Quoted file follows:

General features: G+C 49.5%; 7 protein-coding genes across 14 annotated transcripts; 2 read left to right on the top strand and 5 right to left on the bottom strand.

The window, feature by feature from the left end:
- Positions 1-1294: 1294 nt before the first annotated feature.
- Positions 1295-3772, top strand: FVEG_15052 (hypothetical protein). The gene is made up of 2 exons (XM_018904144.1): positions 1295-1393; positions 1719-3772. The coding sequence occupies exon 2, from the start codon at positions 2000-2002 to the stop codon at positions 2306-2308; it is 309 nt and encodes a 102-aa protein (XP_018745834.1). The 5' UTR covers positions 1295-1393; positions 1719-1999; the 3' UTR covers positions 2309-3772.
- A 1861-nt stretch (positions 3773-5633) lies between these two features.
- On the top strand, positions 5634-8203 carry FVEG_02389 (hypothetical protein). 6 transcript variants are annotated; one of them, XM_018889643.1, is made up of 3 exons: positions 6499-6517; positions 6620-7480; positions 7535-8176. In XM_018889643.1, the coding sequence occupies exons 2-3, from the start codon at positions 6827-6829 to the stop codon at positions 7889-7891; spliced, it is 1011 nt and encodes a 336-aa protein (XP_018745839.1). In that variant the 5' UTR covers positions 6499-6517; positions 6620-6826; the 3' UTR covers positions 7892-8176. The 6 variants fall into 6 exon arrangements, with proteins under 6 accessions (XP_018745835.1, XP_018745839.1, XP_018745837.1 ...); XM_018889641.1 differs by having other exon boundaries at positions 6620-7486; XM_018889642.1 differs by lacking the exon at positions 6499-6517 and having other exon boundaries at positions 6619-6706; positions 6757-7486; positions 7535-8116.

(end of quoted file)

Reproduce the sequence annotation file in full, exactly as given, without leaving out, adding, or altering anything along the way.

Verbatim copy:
General features: G+C 49.5%; 7 protein-coding genes across 14 annotated transcripts; 2 read left to right on the top strand and 5 right to left on the bottom strand.

The window, feature by feature from the left end:
- Positions 1-1294: 1294 nt before the first annotated feature.
- Positions 1295-3772, top strand: FVEG_15052 (hypothetical protein). The gene is made up of 2 exons (XM_018904144.1): positions 1295-1393; positions 1719-3772. The coding sequence occupies exon 2, from the start codon at positions 2000-2002 to the stop codon at positions 2306-2308; it is 309 nt and encodes a 102-aa protein (XP_018745834.1). The 5' UTR covers positions 1295-1393; positions 1719-1999; the 3' UTR covers positions 2309-3772.
- A 1861-nt stretch (positions 3773-5633) lies between these two features.
- On the top strand, positions 5634-8203 carry FVEG_02389 (hypothetical protein). 6 transcript variants are annotated; one of them, XM_018889643.1, is made up of 3 exons: positions 6499-6517; positions 6620-7480; positions 7535-8176. In XM_018889643.1, the coding sequence occupies exons 2-3, from the start codon at positions 6827-6829 to the stop codon at positions 7889-7891; spliced, it is 1011 nt and encodes a 336-aa protein (XP_018745839.1). In that variant the 5' UTR covers positions 6499-6517; positions 6620-6826; the 3' UTR covers positions 7892-8176. The 6 variants fall into 6 exon arrangements, with proteins under 6 accessions (XP_018745835.1, XP_018745839.1, XP_018745837.1 ...); XM_018889641.1 differs by having other exon boundaries at positions 6620-7486; XM_018889642.1 differs by lacking the exon at positions 6499-6517 and having other exon boundaries at positions 6619-6706; positions 6757-7486; positions 7535-8116.